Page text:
Managing data according to Hitchman

'The key factor in a successful implementation of a data warehouse is modelling the business correctly. Requirements change but the business never changes. The data warehouse must be built on business functions and processes. Not basing on requirements is where 60 to 70 per cent of organisations go wrong.

Steve Hitchman, founder and managing director, Management Information Principles (MIP), has been in the data management business for 10 years. He not only forcibly expressed the above statements but also had strong opinions on what is right and wrong in the data warehouse and business intelligence world now.

"A data warehouse is best implemented in small chunks so it is manageable and an organisation can budget for it. The big bang has gone. For example, a company could start with finance then [go on to] funds dealing, making sure they are linked together. You cannot buy a data warehouse, because they evolve. Every data warehouse is completely different; as the information stored has to be pertinent to the business, it has to be a business-based data store," Hitchman said.

"The success of the data warehouse hinges on the IT department working in conjunction with its business managers, otherwise they are doomed to failure."

One of the questions that Hitchman was a little shy to answer was naming successful data warehouse implementations in Australia. "That's tough because clients do not want their competition to know they even have a data warehouse. A successful data warehouse is considered to be a strategic advantage. Nevertheless he did say that Solution 6's data warehouse still works, even though the data warehouse was implemented three owners ago. It was developed by CVSI, which was then taken over by ComputerVision and then Solution 6. The reason it still works, Hitchman said, is that the business has not changed despite changing ownership three times.

"Organisations may well set up subject-oriented data marts that are a subset of the data in the data warehouse for active analysis. On saying that, there are different styles of analysis: passive used for verification and active where value is gained from the data.

"Passive relies on Online Analytical Processing (Olap) or Relational Online Analytical Processing (Rolap), which needs a user to ask a question. Active equates to predictive and correlates to finding out things you don't actually know (knowledge discovery). It is called data mining and it can use neural networks, decision trees, clustering and segmentation.

"Data warehouses still store data on products and services, but there is a swing towards customer-centric data warehouses where there is one view of a customer, which is absolutely necessary for a successful customer relationship management (CRM) strategy. Organisations cannot do proper CRM without it, so you cannot do CRM out of a box, because it is data-based. Examples of box-based CRM solutions are Clarify, Onyx, Siebel, Valex, Great Elk and Hard Hanks."

One of MIP's biggest competitors is SAS, but Hitchman said: "MIP is the leading data mining company solution provider in Australia. The company runs three divisions: consultancy, products and risk management."

The consultancy division provides strategic advice to organisations on data warehouses, data mining and decision support. It also builds data warehouses for customers, as well as running training courses in data warehouse and data mining.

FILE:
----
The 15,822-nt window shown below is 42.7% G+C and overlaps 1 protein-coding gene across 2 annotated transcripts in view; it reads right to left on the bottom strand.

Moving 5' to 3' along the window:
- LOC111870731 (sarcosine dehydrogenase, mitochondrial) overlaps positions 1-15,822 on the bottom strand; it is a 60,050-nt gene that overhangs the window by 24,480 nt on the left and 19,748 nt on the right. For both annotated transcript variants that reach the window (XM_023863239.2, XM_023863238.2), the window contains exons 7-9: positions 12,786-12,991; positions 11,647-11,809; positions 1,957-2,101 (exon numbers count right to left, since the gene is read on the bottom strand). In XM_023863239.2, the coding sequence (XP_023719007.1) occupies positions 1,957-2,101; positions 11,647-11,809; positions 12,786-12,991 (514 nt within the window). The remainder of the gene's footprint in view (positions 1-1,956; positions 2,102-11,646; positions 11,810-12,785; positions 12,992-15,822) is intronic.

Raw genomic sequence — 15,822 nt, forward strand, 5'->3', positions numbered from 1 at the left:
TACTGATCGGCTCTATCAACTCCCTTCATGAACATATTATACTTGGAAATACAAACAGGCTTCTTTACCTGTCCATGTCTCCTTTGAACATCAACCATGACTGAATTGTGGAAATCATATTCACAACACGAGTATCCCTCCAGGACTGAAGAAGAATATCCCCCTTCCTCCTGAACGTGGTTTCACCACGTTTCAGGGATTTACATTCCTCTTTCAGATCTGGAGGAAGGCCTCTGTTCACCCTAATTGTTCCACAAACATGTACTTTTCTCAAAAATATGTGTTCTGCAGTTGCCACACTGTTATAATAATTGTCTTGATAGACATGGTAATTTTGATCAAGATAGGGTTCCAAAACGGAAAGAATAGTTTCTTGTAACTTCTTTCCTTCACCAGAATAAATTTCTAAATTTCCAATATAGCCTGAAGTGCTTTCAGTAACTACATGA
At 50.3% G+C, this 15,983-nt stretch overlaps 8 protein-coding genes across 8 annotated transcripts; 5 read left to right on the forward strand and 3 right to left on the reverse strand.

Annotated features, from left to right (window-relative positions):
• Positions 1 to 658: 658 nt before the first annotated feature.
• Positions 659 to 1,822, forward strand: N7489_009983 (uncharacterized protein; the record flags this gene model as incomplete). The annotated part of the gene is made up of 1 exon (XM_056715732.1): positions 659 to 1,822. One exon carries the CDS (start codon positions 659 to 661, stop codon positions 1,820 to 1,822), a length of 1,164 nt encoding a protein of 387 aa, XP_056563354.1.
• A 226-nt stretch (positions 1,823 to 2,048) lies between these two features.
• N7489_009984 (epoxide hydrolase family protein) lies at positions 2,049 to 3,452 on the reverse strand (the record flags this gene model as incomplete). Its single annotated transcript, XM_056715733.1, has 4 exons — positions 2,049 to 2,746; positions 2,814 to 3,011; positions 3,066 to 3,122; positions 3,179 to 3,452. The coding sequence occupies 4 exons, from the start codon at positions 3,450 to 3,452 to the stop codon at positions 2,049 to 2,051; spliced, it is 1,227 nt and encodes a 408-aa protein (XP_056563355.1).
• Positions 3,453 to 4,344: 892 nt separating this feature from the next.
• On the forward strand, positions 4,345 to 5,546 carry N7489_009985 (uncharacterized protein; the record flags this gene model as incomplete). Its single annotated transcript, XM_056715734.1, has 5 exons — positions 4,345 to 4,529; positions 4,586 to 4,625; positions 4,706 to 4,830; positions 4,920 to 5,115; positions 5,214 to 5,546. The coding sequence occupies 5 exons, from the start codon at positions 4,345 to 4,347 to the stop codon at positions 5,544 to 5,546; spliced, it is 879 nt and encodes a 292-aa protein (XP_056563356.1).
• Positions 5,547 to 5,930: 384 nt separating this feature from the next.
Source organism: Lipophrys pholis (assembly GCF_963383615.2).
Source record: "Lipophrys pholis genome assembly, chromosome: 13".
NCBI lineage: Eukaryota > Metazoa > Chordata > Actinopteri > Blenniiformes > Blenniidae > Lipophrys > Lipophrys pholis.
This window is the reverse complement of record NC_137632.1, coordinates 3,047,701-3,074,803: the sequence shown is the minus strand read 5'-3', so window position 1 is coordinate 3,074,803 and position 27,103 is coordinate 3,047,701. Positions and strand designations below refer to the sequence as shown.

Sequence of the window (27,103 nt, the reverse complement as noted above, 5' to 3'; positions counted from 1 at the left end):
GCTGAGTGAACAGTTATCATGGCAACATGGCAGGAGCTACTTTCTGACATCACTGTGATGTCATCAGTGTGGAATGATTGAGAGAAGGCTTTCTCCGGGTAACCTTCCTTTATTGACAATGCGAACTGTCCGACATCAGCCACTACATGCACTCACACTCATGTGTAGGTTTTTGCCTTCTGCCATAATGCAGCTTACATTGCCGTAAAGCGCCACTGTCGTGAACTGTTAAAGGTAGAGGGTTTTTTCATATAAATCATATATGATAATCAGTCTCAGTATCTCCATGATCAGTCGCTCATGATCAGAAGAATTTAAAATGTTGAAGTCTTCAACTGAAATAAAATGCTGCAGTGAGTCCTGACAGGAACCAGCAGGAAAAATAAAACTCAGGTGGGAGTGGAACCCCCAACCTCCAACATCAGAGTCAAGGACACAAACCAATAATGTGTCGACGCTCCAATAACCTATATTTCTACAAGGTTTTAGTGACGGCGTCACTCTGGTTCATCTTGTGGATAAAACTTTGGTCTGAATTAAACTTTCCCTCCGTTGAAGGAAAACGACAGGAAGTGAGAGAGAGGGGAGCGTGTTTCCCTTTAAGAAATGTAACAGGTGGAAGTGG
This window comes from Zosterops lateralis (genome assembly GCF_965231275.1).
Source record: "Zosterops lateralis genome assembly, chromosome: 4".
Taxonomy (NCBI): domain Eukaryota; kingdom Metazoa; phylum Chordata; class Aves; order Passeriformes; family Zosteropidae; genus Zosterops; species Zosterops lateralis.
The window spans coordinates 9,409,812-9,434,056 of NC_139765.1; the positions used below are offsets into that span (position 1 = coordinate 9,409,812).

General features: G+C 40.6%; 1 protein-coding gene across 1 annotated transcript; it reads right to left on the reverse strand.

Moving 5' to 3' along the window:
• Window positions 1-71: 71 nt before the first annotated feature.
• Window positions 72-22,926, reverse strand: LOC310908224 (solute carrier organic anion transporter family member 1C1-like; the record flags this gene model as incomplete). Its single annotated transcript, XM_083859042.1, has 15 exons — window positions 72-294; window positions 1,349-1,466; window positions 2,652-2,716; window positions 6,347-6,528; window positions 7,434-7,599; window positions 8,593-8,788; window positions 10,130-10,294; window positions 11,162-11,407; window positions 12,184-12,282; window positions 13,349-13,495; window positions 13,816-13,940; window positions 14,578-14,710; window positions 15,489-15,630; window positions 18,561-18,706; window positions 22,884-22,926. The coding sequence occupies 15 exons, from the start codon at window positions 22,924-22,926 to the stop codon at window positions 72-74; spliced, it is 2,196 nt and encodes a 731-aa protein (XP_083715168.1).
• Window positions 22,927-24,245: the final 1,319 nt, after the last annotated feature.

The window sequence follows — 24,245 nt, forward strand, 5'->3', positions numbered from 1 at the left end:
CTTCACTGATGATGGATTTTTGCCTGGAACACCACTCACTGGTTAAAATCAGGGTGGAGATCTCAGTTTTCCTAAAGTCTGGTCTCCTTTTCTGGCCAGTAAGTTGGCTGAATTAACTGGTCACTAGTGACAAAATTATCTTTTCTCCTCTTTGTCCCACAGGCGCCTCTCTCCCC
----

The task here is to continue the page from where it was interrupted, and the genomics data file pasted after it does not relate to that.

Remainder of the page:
The products division promotes, amongst others, Clemetime for data mining, DataStage and MicroStrategy for Rolap. The third division consults on risk management and has developed its own risk management products.

Hitchman explained why MIP chose a Rolap product rather than an Olap/Molap (Management of Online Analytical Processing) product from companies like Brio, Cognos and Business Objects. He said: "The limitation is that these products are cube-based, and cubes are not big enough to get down to the transactional data. Whereas with Rolap there is no cube, and it provides a quick slice and dice of the data and analysis directly against the data warehouse. Rolap is the way forward. With the use of the other products (Olap/Molap) an organisation guarantees it will fail.

"A teradata data warehouse is a good data warehouse but it is very expensive and an organisation needs a good decision support tool to take advantage of the data in a teradata warehouse.

"There are a lot of data cemeteries out there. Another name for them is a data dump. Organisations have created a load of data, which does not reflect what they want. The data is unreliable; it's too slow to access it and the results cannot be trusted. MIP gets called in to do health checks on data warehouses, sometimes when up to 75 per cent of the work has already been done. This check will usually take around four to five weeks doing user interviews and looking at the data from a business perspective and a technical perspective. We remodel the data warehouse and then see how the data store fits. We look at features like extraction and loading of data, design and delivery mechanisms. After the analysis we recommend a course of action to rectify the data warehouse. Sometimes MIP does the work and other times the organisation is able to do it themselves.

"The cost of a data warehouse is substantial, but it can be done in edible chunks so an organisation can get the value from each chunk before moving on. Data warehouses cost-justify themselves now with a concerted move into the new business of publishing information from a data warehouse for use in applications like e-commerce. Banks, for example, can make a profit from [publishing information from] their data warehouses and in the process turn their data warehouses into a profit centre rather than a cost centre."

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